Colorado is full of trembling Aspen.  It should be their state tree, if it isn't.  It seems when we entered the state a few days ago, they were all still green. Not we seem to be able to see them change every day.  They are various shades of golds and yellows and are starting to fall and line the roads.  When you ride by, you can hear them "quaking" in the breeze.  Fall is coming quickly and it's time to head south.

Sep 12  21 miles to Kremmling, CO.  Camping behind the old volunteer fire station
Had jumped off the trail to hit some pavement.  Climbed over Gore Pass (elev 9527'-not a CD pass).  Then a nice downhill most of the way to Kremmling.  They allow camping by bikers behind the old fire station in the middle of town.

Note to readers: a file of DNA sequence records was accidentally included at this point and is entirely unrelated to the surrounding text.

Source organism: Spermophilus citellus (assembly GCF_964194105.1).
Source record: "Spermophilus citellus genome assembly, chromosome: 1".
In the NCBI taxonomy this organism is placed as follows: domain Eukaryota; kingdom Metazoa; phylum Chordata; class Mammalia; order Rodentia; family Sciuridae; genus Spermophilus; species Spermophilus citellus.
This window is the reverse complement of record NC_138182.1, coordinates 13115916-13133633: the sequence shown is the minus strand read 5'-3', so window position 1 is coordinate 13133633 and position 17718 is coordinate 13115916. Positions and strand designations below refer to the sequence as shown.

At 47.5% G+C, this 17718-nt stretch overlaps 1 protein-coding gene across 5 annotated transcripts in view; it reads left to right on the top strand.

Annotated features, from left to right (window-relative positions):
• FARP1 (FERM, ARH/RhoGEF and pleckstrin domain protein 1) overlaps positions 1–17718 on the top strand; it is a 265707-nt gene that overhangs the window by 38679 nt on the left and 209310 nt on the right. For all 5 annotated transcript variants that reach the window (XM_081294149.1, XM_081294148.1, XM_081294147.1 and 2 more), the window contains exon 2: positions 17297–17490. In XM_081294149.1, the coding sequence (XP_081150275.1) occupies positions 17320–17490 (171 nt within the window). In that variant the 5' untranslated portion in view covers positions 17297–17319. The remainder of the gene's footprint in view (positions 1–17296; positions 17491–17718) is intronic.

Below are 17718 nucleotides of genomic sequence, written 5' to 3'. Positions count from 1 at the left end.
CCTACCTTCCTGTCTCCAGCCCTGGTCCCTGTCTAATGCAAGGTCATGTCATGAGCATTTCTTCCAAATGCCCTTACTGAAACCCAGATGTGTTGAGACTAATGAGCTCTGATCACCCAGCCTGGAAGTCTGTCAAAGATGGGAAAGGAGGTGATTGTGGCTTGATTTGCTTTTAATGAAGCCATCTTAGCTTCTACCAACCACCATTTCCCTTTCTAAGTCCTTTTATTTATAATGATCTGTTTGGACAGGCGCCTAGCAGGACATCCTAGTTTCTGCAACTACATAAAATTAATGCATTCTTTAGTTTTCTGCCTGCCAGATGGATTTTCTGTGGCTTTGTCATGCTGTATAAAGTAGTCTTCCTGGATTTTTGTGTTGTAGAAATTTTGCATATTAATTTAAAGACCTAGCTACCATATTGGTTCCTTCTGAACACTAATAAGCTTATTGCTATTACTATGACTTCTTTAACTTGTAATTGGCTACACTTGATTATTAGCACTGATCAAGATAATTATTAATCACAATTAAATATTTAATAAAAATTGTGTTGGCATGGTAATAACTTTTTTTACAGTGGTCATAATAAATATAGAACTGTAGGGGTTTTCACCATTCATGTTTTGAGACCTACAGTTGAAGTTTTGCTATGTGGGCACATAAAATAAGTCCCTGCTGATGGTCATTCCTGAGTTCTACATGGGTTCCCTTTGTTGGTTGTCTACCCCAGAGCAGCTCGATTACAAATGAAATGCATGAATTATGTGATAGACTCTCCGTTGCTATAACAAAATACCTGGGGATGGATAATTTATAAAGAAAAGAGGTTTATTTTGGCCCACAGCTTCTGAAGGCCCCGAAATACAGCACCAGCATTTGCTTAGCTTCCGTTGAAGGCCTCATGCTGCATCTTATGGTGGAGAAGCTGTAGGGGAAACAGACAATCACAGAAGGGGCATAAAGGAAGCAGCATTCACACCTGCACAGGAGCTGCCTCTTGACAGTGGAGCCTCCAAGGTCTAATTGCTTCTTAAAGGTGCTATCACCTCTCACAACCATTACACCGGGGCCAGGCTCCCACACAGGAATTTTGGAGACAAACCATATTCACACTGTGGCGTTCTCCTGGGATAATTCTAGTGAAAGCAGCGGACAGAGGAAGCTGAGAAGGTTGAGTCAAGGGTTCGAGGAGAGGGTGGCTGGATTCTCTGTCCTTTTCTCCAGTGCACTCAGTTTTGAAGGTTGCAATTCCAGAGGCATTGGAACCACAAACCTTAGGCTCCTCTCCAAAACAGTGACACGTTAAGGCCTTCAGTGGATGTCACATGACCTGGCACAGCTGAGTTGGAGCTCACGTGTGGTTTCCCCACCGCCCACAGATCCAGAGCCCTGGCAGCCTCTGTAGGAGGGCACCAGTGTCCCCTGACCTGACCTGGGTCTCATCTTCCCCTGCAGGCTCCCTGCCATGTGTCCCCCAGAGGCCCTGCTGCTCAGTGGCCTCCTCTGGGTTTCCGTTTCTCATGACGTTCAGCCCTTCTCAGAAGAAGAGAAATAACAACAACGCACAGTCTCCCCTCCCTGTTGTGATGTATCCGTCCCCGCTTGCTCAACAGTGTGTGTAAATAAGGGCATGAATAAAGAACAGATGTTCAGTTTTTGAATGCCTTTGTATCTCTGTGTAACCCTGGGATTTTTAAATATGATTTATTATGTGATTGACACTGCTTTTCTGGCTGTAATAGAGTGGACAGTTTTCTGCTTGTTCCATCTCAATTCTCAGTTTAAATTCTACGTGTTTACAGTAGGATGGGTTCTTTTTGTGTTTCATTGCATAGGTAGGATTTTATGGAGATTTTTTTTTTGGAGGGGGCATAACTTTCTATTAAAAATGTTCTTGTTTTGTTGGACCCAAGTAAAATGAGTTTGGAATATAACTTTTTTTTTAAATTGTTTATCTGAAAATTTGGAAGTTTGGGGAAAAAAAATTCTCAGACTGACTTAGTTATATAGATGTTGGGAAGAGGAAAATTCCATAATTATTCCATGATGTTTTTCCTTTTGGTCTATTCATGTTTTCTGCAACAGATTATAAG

Let me digress for a moment and talk about the ups and downs here in Colorado.  We aren't exactly riding along the top of the mountain range.  For example, Columbine was at the top of a hill at 8700 feet.  Steamboat Springs the next day was at 6700 feet.  The following day, Lynx Pass took us to 8937 feet.  Today we climbed to 9527 feet and now are back down to 7300 feet.  In a few days, we'll be over 11,000 feet.  Will keep you informed as to our "ups and downs".
Posted by Carla Elenz at 9/12/2006 3:12 PM | View Comments (4) | Add Comment | Trackbacks (0)